The theme of Collective Capacity Building (CCB) is a comprehensive one, resonating with the complexity of the knowledge society. Such complexity requires contributions of a wide range of scientists, for a multidimensional understanding. Thus, philosophers, economists, educationalists, sociologists, political scientists, psychologists, scientists from Romania, Germany, Spain, Serbia, Greece, Cyprus, Latvia and Sweden have come together in
Collective Capacity Building: Shaping Education and Communication in Knowledge Society. Their choice to discuss current societal challenges in different fields, in a transdisciplinary and interdisciplinary manner, illustrates how communication, education, interaction, identity, science, professionalization and others are (re)shaped nowadays.
As it is increasingly evident that the challenges of a knowledge-based society are more resilient to traditional approaches and the new focus is on how to regulate new skills and capacities, the contributions propose a more stimulating reflection and dialogue on how CCB can foster progress in some of the most intricate educational, social, cultural, geopolitical and economic issues today. In light of this, the contributors have addressed the following questions: How can we define collaboration in communication and educational theory and practice? What are the tools and the rules adopted by CCB in various practical contexts? How can researchers develop their theoretical perspective on CCB after their thorough investigation of current and complex educational issues and societal challenges?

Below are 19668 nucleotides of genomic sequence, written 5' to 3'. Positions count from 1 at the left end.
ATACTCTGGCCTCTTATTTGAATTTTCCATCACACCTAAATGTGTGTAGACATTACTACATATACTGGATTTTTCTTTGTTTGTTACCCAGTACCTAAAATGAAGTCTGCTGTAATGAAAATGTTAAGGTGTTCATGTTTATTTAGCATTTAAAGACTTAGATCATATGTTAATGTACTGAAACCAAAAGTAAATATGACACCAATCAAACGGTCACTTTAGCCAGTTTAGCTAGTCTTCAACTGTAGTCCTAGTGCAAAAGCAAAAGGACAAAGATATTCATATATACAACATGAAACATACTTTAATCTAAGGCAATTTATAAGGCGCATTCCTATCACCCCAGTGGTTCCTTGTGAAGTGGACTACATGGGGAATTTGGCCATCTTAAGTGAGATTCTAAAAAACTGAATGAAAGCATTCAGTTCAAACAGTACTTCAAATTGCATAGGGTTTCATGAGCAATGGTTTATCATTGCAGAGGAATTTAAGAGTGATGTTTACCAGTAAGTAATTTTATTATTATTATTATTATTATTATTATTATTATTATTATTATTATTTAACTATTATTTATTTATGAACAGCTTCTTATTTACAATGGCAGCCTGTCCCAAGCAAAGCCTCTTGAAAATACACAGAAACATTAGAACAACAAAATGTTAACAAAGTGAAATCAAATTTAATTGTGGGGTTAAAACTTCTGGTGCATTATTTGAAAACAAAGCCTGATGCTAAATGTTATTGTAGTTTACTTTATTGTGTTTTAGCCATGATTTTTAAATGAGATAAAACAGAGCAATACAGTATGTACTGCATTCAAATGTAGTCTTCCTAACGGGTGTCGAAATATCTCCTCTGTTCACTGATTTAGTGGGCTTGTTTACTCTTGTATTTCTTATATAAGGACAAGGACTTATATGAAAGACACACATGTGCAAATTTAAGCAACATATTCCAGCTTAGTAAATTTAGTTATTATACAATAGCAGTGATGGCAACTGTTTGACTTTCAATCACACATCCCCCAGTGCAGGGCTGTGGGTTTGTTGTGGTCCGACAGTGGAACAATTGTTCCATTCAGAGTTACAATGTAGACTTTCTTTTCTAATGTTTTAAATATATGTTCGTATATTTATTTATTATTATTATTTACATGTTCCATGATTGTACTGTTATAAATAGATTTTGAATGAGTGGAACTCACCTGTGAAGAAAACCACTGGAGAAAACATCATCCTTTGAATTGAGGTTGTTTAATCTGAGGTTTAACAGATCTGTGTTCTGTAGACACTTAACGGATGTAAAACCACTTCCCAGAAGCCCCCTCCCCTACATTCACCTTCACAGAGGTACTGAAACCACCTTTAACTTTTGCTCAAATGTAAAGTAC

Yeats, the celebrated Irish poet said in his introduction to the book Gitanjali or Song Offering(1912) “......these prose translations from Rabindranath Tagore have stirred my blood as nothing has for years.” The book received Nobel Prize in 1913. Ezra Pound said of the same work, “We have found our new Greece, suddenly......I am not saying this hastily, nor in an emotional flurry, nor from a love of brandishing statement.” This Bengali poet of India was founder of a University called Visva-Bharati, an institution founded on an Indian philosophy of education.
Albert Einstein said of Gandhi, “generations to come, it may be, will scarce believe that such a one as this ever in flesh and blood walked upon this earth”. For Gandhi, too, the path of India’s deliverence was through education.
Their thoughts have been brought into a living interaction with the thoughts of Grundtvig, the innovator of Scandinavian Folk High School and Paulo Freire, the Rousseau of the twentieth century.
This book provides a strong North-South, trans-contextual, anti-colonial dimension to adult education......should be of interest to those engaged in post-colonial studies and comparative education.